Embedded in the Andaman Sea like an emerald jewel, Havelock Island (a part of the larger Andaman Island group in India) remains a hidden treasure, because it is not for everyone. Brought up with third-world sensibilities, I’ve learnt to live by the mantra of controlled expectations, especially when it comes to going somewhere new. Planning and guidebooks are not my cuppa, so sometimes when everything falls into place, it is usually when I find something that I didn’t even know I was looking for.
When I got off the ferry on Havelock in the Andaman Islands, I realized I was outside the confines of mainstream India. While mobile phones proverbially outnumber toilets on the mainland, connectivity on the island is virtually non-existent. Internet cafes are slow and expensive, and even the most lavish resorts don’t offer Wi-Fi. There are only two ATMs on the entire island and if anything goes wrong with them, ferries to Port Blair take 2.5 hours on a good day and run only four times a day. For all its exotification, island life feels like a vulnerable, isolated experience. That’s why I loved every minute of it.
Don’t go to Havelock Island for luxury. For all-inclusive, all-night lifestyle of massages and beach parties, head instead to the islands of Thailand on the other side of the Andaman Sea. But if you are willing to forsake creature comforts and experience an authentic, nearly unadulterated contemporary culture, Havelock Island is unbeatable.
Beautiful people strolling against a picturesque backdrop, in an almost satirical recreation of a travel brochure; because Havelock is both is and isn’t the romanticized tourist destination advertised in the pages of a magazine. Yes, the diving is spectacular, but it also often isn’t. Yes, the food is excellent, but it also isn’t. Just like real life.
Havelock attracts a certain kind of traveler of a certain, ineffable persuasion, who wind up in the bamboo bungalows that line the island’s pristine coastline. Impossibly gorgeous, with their sculpted beach bodies, Havelock is an inadvertent and marginally inappropriate destination for people-watching.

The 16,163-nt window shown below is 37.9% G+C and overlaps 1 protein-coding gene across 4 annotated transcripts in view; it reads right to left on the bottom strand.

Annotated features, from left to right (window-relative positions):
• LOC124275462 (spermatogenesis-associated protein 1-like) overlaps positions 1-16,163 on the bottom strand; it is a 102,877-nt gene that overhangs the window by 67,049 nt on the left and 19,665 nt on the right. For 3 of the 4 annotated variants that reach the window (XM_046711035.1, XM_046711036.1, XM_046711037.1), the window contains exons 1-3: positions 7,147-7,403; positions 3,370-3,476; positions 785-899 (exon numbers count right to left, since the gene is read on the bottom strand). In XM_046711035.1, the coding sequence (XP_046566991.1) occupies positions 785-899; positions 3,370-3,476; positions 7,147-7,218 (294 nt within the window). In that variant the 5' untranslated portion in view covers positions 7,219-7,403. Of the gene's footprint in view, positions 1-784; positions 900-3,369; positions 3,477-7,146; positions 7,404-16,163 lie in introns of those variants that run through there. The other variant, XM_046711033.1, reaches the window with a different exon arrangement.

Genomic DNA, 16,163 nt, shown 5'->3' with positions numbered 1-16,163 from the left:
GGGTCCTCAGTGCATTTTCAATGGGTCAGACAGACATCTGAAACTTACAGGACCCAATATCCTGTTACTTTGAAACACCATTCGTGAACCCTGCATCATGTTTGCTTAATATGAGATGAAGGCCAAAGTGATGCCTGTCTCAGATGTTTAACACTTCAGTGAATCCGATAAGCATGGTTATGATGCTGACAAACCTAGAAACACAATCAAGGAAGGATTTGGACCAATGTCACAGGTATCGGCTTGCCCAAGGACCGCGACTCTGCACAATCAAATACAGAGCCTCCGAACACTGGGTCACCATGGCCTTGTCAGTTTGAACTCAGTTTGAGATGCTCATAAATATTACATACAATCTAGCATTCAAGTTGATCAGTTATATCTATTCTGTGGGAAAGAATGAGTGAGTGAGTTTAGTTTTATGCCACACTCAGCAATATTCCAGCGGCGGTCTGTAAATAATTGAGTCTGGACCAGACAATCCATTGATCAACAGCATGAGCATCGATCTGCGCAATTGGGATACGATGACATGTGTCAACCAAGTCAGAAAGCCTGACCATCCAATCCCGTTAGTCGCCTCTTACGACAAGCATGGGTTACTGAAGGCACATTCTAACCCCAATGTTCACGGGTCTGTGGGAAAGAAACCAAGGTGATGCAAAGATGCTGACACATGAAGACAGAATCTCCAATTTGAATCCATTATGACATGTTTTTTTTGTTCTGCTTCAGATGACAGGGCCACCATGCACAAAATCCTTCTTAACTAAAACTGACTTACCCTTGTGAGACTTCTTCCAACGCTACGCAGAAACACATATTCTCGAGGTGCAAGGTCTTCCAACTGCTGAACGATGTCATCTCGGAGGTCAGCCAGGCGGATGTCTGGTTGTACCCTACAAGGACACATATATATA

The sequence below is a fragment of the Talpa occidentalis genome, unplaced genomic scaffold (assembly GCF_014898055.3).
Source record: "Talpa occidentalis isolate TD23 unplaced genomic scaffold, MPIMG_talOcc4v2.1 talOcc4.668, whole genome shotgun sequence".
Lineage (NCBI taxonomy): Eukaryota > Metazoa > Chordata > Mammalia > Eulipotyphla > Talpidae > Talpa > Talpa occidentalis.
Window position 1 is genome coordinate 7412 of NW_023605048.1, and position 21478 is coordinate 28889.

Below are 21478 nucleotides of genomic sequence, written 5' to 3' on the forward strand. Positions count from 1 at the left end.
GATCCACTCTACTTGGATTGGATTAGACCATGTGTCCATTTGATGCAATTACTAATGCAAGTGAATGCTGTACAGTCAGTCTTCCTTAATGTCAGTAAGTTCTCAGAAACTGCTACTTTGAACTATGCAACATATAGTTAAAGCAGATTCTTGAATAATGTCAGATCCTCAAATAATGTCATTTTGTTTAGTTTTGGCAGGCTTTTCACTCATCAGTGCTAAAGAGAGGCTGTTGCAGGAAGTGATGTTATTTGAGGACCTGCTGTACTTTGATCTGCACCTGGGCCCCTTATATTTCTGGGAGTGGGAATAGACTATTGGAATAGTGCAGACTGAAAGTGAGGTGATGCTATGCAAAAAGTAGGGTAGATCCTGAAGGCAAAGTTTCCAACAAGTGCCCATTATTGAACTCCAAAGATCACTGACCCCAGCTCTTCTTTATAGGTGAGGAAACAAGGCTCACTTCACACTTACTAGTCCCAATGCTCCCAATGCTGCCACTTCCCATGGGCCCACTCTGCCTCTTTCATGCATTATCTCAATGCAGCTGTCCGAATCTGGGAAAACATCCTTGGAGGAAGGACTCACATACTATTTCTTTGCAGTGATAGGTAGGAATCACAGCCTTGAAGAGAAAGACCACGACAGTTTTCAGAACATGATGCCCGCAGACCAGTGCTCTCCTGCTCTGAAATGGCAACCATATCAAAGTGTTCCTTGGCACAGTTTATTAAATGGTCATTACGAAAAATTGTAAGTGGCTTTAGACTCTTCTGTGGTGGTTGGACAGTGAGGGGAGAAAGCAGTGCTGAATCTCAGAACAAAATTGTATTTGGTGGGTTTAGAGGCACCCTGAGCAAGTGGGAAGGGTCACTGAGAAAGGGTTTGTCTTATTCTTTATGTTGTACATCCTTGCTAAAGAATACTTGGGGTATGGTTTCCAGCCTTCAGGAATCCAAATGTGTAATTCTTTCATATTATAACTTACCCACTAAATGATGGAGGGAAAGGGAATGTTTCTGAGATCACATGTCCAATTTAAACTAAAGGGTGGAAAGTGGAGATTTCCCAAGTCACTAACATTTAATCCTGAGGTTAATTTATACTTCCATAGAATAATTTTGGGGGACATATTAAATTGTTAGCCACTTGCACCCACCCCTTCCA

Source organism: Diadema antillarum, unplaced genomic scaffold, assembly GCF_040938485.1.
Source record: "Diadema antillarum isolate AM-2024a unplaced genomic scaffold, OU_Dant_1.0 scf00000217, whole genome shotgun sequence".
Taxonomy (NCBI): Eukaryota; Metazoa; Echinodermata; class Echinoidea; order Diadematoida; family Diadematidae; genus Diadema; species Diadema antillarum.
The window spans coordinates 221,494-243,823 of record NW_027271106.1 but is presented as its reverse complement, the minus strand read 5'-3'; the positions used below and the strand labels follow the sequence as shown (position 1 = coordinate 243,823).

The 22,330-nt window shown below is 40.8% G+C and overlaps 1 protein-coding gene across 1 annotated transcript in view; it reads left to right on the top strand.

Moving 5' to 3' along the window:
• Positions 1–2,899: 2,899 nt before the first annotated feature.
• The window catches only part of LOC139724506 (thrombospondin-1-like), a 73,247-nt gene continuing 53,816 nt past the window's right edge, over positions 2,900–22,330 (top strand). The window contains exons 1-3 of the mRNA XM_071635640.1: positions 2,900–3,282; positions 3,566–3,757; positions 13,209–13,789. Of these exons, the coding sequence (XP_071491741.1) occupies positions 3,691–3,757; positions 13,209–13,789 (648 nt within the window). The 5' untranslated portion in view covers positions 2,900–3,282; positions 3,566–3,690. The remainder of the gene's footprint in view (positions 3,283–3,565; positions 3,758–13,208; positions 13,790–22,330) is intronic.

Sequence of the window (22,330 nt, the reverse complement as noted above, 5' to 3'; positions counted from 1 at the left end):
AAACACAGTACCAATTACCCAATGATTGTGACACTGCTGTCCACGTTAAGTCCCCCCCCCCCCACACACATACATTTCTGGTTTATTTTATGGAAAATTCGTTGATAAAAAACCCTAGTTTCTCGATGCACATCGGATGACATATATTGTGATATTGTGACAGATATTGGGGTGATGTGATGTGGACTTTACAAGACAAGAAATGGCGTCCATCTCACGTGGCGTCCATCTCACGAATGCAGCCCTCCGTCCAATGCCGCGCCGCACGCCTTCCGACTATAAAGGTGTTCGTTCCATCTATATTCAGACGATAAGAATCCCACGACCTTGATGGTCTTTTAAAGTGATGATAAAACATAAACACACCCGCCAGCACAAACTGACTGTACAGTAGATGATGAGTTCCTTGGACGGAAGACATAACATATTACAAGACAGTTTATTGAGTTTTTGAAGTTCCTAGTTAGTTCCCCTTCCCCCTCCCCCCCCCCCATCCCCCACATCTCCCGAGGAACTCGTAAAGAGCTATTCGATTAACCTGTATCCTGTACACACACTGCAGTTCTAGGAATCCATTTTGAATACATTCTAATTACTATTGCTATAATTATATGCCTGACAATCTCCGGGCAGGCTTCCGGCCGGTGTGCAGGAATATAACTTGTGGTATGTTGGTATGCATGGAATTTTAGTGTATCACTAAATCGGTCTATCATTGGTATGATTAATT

Bamboo huts in Havelock (Pic Credits
My early interactions with Havelock’s diving community began when a beautiful couple walked into our sunset social in a beachside dive resort. They were both divemasters who’d first met on a dive boat in Honduras in a hilarious encounter which involved a hangover, followed by a projectile of vomit over the side of the boat in the middle of the Caribbean Sea. Their adventures set off a stream of night long conversations about the world of divers and lives they lead. A strapping Irish divemaster, to whom I was secretly hoping to chat to, spoke about his affinity to the underwater world, to the extent that he couldn’t stand to eat fish anymore. An Israeli couple spoke about the time they witnessed an Indian diver getting attacked by a venomous sea snake. They all discussed their fears and aspirations, sharing with me a piece of their colorful world. I was drawn into their aquamarine lifestyles, which had literally taken them into the depths of some of the world’s least explored places. Their love for the sea was almost physically palpable, and soon after I took my first plunge, I understood why.
The Andaman Sea is endowed with some of the richest aquatic ecosystems in the world with one of the world’s best preserved coral reefs that bustle with some of the most peculiar and stunning creatures that live on this planet. The surreal embrace of space-like silence, with silhouettes of masked people visibly flying through the surrounding ether, feels remarkably like entering an alien world. I have always maintained that creatures of the sea are some of the most bizarre beings, straight out of a sci-fi artist’s sketchbook for a Martian comic-book series. Undeniably gorgeous and splendid, but also utterly bizarre. The first time I saw an octopus move through the underwater terrain, defying laws of Physics as it glided through solid matter, I almost became a believer. But soon afterwards, I saw a Dugong, a magnificent mammal that unfortunately, resembles a half hippo, half whale hybrid. Clearly, an omniscient creator would have a much better sense of aesthetics. From the vivid spectacle of colorful critters to the deceptive dullness of venomous stonefish, the underwater world is both a fabulous dream and a terrible nightmare.
In the continuum of nautical space, time behaves in apparent non-conformity. An hour slips by in the seconds spent observing shoals of clownfish fluttering around anemones. One of the most remarkable feelings of a near out-of-body experience surfaces in the moments after emerging above the water. Known in diving circles as a “diver’s breakthrough”, it is a moment of profound epiphany of a deep connection with the elements that support human life. For those of us who have an affinity for silence and solitude, Havelock provides a unique haven, both underwater in the deep sea and on land in secluded beaches. As I sat one afternoon, watching the seaside recede back into the horizon, I realised that I was in the company of fellow loners. What a paradox, but such is life.